Cameron King, 11, lefts the secchi disk after measuring the clarity of the water at Lodi Lake on Thursday.
Cameron King, 11, uses an aqua-scope to watch the secchi disk as it is lowered into Lodi Lake on Thursday.
Kathy Grant, the Lodi Watershed Education Coordinator, dips the secchi disk into the middle of Lodi Lake as Bryce Elliot, 8, watches on Thursday. Every summer across North America bodies of water are measured for the depth and clarity of water during the Secchi Dip-In.
Kathy Grant, the Lodi Watershed Education Coordinator, dips the secchi disk into the middle of Lodi Lake to gauge the lake's clarity on Thursday.
The black-and-white secchi disk is lowered into Lodi Lake to measure the water's clarity on Thursday.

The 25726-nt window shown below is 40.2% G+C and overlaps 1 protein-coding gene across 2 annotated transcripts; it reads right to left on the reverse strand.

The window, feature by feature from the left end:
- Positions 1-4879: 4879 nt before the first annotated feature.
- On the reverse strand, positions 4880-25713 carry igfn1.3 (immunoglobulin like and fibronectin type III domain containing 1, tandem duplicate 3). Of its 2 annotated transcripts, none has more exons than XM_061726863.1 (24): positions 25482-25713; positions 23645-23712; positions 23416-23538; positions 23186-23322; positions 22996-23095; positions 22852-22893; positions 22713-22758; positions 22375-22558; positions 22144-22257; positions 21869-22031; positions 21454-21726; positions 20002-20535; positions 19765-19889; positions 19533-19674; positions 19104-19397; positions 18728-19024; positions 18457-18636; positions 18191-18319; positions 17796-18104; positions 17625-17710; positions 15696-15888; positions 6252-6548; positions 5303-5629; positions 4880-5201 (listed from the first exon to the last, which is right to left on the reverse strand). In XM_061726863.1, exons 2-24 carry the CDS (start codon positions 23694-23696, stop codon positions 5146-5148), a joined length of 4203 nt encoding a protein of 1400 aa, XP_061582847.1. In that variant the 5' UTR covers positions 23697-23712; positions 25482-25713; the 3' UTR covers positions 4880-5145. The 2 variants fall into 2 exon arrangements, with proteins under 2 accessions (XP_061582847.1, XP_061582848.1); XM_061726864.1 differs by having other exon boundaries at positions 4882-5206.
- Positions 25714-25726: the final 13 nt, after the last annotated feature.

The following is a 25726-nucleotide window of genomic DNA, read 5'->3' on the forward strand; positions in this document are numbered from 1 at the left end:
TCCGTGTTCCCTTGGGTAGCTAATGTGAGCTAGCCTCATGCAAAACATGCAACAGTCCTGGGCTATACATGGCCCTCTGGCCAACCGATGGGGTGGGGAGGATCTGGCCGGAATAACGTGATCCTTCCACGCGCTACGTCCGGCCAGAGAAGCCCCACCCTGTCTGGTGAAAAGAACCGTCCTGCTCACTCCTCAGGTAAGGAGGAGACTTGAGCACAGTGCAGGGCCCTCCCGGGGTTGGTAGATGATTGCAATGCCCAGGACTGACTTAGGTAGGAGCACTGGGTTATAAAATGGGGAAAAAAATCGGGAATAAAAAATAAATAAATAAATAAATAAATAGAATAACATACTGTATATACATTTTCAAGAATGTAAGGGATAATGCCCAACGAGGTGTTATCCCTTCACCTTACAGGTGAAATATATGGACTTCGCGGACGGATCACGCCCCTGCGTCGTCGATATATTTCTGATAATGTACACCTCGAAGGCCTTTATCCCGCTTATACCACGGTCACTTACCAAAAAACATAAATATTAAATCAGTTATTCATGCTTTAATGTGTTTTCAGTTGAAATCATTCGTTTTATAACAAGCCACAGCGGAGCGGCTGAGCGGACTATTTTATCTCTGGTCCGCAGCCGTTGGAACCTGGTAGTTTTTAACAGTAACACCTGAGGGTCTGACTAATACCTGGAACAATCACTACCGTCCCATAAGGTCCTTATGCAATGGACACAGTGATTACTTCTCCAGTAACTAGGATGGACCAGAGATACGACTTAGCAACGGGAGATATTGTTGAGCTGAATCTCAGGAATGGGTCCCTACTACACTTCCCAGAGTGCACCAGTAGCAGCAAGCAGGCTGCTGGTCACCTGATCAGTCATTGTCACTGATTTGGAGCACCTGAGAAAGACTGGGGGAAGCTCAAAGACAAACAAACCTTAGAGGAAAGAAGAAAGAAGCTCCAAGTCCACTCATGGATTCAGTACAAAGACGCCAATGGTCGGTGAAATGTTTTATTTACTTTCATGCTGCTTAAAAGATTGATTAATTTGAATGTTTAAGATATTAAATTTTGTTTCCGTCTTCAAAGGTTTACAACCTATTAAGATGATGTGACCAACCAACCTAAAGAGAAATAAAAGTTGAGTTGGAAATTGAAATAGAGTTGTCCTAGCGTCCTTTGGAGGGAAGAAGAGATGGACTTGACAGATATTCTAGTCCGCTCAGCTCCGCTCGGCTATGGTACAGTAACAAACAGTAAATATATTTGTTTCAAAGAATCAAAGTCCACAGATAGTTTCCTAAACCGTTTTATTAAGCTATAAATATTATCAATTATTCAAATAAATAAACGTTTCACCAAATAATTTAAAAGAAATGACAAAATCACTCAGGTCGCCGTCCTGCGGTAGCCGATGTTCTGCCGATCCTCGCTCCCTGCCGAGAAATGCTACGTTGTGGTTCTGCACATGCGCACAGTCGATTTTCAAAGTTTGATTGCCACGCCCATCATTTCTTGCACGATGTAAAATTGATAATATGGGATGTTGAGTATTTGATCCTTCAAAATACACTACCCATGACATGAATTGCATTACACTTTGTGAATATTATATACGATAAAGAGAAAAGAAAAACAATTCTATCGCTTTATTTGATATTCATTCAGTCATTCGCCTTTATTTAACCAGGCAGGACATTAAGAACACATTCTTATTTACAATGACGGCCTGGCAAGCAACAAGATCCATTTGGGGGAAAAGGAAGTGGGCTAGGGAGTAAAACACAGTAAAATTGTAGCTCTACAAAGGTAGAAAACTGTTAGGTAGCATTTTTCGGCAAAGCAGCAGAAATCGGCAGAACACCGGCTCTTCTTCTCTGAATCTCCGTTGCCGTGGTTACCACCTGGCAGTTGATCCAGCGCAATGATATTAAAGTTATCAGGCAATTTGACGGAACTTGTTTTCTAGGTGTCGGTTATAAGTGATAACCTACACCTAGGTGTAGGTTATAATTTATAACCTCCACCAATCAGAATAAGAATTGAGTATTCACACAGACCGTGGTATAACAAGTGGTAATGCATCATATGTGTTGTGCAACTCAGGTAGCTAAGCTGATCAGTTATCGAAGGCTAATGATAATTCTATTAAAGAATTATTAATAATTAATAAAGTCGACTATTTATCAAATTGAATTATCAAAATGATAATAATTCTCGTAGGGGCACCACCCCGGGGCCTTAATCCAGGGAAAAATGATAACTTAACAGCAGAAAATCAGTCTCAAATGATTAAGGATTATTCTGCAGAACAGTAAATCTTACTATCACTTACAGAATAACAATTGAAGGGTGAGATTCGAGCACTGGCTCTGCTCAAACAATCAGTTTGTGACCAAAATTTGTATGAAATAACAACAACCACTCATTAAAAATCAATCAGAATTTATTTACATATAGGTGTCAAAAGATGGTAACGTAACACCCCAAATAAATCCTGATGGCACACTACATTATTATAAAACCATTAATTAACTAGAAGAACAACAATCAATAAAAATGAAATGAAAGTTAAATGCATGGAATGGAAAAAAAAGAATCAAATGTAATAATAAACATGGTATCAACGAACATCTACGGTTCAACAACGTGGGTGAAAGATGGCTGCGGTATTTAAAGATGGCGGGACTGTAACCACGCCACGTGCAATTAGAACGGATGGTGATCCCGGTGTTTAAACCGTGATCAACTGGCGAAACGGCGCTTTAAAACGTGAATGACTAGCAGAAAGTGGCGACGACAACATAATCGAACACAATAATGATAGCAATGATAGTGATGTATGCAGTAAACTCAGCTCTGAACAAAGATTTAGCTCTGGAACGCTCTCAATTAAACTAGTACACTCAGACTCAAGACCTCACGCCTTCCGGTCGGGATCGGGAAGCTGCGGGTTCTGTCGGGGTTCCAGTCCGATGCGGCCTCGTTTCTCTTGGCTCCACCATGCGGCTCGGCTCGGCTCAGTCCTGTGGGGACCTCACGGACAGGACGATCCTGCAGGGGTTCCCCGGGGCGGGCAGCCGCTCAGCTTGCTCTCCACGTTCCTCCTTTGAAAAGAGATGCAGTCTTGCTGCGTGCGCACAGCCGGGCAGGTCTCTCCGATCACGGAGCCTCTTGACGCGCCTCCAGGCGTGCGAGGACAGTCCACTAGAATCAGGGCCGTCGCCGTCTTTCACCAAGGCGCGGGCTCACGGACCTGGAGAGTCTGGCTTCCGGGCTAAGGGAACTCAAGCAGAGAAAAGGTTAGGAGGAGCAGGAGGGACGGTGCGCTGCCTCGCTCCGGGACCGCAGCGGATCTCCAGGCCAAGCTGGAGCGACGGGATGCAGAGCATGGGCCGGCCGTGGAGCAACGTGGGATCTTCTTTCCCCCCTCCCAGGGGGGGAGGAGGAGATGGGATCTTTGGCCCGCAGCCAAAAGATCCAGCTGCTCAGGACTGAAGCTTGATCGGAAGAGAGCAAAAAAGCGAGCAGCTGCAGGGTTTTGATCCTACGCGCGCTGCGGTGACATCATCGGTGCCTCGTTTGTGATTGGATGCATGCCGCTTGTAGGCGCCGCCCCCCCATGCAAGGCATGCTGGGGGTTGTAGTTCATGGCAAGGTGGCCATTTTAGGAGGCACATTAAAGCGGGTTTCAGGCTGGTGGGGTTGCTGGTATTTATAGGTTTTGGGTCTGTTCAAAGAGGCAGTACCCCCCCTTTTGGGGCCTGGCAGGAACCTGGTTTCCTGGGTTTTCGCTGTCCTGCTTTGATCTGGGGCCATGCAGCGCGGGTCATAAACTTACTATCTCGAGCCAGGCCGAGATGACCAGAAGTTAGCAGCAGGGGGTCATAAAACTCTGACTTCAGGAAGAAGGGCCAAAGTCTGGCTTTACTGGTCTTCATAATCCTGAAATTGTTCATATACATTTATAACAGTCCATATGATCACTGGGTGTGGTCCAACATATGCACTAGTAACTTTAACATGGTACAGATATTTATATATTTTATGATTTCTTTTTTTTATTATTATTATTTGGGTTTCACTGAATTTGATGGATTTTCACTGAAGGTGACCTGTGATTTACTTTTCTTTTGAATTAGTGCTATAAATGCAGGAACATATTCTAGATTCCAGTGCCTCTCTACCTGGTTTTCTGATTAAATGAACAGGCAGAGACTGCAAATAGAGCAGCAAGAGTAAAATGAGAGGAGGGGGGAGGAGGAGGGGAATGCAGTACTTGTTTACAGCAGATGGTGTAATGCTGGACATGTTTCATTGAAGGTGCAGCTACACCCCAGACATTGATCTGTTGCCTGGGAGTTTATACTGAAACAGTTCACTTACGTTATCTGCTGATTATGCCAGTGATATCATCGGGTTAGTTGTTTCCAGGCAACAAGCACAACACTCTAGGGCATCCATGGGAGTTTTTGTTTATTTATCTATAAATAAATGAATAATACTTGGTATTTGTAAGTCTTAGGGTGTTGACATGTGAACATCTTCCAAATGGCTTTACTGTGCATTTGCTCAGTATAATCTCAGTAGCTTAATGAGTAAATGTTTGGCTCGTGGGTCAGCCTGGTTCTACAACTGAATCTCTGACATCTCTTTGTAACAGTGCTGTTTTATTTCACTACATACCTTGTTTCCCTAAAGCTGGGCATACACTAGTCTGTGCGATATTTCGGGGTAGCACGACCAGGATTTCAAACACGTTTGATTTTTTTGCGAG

Posted: Friday, July 16, 2010 12:10 am
Updated: 8:18 am, Mon Jul 26, 2010.
For the past decade, Kathy Grant has annually taken a boat out
onto Lodi Lake to measure water transparency as part of a study to
monitor differences in waterways throughout the nation. This time
she reports Lodi Lake is the clearest its been since she
Grant, the Lodi Watershed Education Coordinator, is in charge of
assessing the water clarity of Lodi Lake and the Mokelumne River.
She drops an 8-inch black and white disk known as a Secchi into the
lake, recording the depth at which the disk is last visible before
it disappears into the water.
Friday, July 16, 2010 12:10 am.
Updated: 8:18 am.